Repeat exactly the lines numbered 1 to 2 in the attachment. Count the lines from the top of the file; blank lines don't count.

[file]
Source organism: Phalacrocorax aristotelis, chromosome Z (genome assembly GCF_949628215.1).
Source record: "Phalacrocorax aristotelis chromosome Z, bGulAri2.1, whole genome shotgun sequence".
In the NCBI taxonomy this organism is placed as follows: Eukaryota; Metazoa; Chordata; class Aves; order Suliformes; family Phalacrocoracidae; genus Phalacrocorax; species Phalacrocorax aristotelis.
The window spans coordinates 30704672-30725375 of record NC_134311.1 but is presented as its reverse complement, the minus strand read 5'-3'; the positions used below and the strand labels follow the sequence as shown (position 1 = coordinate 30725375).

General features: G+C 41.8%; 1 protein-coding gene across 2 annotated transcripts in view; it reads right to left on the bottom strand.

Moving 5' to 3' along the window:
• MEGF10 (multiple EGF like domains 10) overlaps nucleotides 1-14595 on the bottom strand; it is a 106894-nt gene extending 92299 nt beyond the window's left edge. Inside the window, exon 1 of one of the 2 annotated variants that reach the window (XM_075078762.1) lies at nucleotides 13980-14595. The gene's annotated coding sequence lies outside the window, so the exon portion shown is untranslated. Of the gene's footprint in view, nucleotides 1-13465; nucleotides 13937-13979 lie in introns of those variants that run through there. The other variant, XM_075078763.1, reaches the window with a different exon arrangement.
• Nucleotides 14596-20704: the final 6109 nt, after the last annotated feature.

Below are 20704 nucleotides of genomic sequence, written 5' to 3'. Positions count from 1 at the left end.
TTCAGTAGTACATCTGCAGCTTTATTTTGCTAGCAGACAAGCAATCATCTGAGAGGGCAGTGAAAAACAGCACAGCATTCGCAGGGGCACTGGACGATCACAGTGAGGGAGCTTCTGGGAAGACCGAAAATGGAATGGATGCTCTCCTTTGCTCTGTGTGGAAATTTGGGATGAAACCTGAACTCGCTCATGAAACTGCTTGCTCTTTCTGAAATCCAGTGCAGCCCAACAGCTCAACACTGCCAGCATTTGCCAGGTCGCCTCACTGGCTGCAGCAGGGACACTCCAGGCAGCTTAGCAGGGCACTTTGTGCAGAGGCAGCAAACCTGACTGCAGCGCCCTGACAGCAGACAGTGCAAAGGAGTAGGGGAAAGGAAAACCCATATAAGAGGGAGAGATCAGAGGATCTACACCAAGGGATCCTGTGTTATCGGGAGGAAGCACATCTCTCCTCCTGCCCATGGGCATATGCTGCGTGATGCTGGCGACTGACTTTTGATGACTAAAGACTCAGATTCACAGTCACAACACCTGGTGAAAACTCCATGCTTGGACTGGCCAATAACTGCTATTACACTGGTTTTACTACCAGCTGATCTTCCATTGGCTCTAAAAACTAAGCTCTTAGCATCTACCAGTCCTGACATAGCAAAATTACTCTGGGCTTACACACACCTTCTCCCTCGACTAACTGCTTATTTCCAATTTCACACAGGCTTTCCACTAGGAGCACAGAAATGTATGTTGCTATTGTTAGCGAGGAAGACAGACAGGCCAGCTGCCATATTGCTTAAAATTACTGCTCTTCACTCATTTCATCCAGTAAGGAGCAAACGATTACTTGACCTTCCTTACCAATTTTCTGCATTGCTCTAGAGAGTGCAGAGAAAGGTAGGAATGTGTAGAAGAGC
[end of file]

Source organism: Phalacrocorax aristotelis, chromosome Z (genome assembly GCF_949628215.1).
Source record: "Phalacrocorax aristotelis chromosome Z, bGulAri2.1, whole genome shotgun sequence".